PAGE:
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Allô, allô, Bonjour!

Voilà, a lazy summer Slurp covering my new TV show Gort à la Carte, delicious food and our stay in a heartbreakingly beautiful old ruin.

Allez, on y va!

In this Slurp!
Grape harvest 2014
Diva behaviour
Le Vieil Hopital
So, can we get anything to eat over there?


Grape harvest 2014


Because of the fickle weather that hit us in June and August, we decided to put off this year's harvest for as long as possible. This is in itself good news, as a delayed harvest means more sunshine hours (which means wine that's even tastier than normal).
The only downside is that it is now logistically impossible to invite all those enthusiastic Dutch grape pickers that had volunteered their services.


This year we will harvest the grapes at Château la Tulipe de la Garde with our local people who can start at short notice.
But luckily every wine year is different, so I am hoping we will be able to do next year's harvest with a Dutch equipe.

Diva behaviour


For the shoot of our new TV show, entitled Gort à la Carte, the broadcaster banished us to Provence for a protracted stay. I know, it was a bitter pill to swallow... and it shouldn't surprise us that this led to a number of situations in which an out of control grape grower nearly brought the lives of his camera crew to an untimely end with his temerarious driving style.


In the picture above we see how soundman Mike (what's in a name?!) narrowly escapes the impending anchorman.


This scene took six takes!

Even more disasters occurred




During a visit to the dreamy little village of Saint-Barthélemy-en-Provence our winemaker was at it again: charmed by the fetching baker-lady Céline, he would not back down until he had offered her a proof copy of his latest book.
'Why?' you may wonder. As just like all other French people, Céline speaks nothing but French.
But the capable boulangère took the advances of the forward winegrower in her stride and posed patiently for a photograph with the vanity stricken ink-slinger.
'A book!' she cooed coyly. 'Oh you're so smart! Did you buy that all by yourself?'



The most common word in advertising is 'New'. Understandably so, because New is Hot. New tastes good: a new day, new ideas, a new lover.


But how long does new stay new? In the case of a new car that exciting scent of newness evaporates ever so quickly. From that moment on it is 'as good as new'.
After that: 'less than a year old'. Sounds youthful enough but the word 'old' has already crept in.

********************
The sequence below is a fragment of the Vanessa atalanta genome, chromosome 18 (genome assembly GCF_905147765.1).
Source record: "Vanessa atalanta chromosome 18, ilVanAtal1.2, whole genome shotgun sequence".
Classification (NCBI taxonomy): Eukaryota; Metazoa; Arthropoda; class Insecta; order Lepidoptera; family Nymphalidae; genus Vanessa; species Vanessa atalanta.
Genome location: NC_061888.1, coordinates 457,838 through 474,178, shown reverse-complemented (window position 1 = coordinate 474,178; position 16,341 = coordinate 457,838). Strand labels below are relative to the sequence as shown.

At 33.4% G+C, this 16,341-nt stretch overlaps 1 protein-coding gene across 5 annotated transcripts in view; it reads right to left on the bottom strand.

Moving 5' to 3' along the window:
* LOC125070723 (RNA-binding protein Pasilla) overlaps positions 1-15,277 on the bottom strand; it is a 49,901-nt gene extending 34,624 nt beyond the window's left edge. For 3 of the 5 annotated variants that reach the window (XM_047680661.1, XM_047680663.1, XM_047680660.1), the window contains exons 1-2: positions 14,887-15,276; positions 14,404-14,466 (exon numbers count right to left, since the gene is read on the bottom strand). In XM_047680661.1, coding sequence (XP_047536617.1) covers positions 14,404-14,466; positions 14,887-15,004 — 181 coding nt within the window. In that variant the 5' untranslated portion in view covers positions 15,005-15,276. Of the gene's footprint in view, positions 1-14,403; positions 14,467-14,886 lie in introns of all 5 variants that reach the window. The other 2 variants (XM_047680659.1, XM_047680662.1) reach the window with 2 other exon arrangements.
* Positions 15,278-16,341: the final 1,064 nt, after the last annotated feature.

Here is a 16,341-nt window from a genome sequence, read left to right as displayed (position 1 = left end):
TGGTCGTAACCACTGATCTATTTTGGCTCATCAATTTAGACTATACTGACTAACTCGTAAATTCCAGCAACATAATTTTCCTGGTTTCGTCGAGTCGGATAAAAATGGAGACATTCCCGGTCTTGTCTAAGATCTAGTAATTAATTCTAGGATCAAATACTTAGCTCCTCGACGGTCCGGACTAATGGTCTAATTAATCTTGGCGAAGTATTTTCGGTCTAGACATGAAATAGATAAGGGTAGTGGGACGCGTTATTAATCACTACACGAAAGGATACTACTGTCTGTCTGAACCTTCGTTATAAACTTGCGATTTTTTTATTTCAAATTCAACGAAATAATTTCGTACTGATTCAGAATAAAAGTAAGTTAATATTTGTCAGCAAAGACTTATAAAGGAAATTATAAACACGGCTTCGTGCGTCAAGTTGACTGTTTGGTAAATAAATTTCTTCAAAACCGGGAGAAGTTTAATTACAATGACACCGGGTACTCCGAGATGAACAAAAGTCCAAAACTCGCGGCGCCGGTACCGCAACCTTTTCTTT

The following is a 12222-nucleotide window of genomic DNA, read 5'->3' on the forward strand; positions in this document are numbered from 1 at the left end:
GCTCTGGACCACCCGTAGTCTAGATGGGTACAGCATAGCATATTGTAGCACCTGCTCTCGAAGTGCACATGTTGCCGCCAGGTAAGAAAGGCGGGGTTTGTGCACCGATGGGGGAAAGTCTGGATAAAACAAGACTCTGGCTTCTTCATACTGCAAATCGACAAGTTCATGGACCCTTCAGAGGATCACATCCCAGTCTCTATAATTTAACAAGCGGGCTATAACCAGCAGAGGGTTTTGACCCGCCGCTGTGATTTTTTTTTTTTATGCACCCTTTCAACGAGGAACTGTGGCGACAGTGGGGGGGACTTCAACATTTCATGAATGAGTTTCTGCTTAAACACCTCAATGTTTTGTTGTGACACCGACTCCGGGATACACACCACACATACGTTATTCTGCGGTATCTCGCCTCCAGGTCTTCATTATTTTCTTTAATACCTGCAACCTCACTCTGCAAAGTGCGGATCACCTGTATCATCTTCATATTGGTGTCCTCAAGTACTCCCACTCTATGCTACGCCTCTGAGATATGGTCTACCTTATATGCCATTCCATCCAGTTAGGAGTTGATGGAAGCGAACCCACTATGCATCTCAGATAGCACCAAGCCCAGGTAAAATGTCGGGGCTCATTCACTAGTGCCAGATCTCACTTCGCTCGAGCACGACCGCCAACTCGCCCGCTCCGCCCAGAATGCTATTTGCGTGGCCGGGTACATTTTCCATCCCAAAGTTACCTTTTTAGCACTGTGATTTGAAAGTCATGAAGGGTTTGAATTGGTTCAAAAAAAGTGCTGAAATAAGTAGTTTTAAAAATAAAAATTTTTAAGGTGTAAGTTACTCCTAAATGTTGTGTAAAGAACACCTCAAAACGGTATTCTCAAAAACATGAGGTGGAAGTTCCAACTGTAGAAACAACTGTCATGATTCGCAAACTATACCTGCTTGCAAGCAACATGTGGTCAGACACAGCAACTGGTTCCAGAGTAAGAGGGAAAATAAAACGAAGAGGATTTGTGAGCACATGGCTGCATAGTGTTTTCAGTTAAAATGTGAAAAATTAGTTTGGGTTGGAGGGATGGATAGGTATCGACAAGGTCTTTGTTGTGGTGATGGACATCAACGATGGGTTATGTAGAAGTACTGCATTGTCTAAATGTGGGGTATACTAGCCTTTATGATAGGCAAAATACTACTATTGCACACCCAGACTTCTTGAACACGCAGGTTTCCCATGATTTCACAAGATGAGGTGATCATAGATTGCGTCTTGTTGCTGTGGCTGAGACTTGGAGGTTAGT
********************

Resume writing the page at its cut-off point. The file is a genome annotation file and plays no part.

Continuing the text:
What about a new lover? I once read somewhere that things start going downhill when you no longer try to keep in your farts in her presence. Either way, a solid new lover lasts longer than a new car. One thing however must always be old.


A house. A house has to be old. Our château in Bordeaux for example, is very old. And we make sure to keep it that way. Lovely and old. Old and beautiful.



This castle wall tells a story of a 700-yearlong battle for existence. So we make every effort to leave it well alone.
In my quest for a French abode to live in, I visited dozens of candidates and interestingly enough most of them turned out to be inhabited by folk that were clearly of a very different aesthetic persuasion than myself.

Many of these gorgeous ancient castles had been rigorously ruined by their dedicated owners.
With our mouths agape and our eyes aflutter we walked through interiors that gave off the impression that Donald Trump lived there with Christina Aguilera.


For years now we have been living happily in our centuries-old wine castle. Of course when the ravages of time gnaw away at her a little too eagerly, we intervene. But always in such a way that it remains invisible. Otherwise we leave her lovingly alone.


Some places benefit from climatologically favourable locations and are better suited to such a laissez-faire approach than others. In Provence, where the sun always shines, it doesn't matter a damn.


Hence the picturesquely peeling paint on the shutters, the wistfully faded doors and the trees and shrubbery that grow unencumbered from the gutters.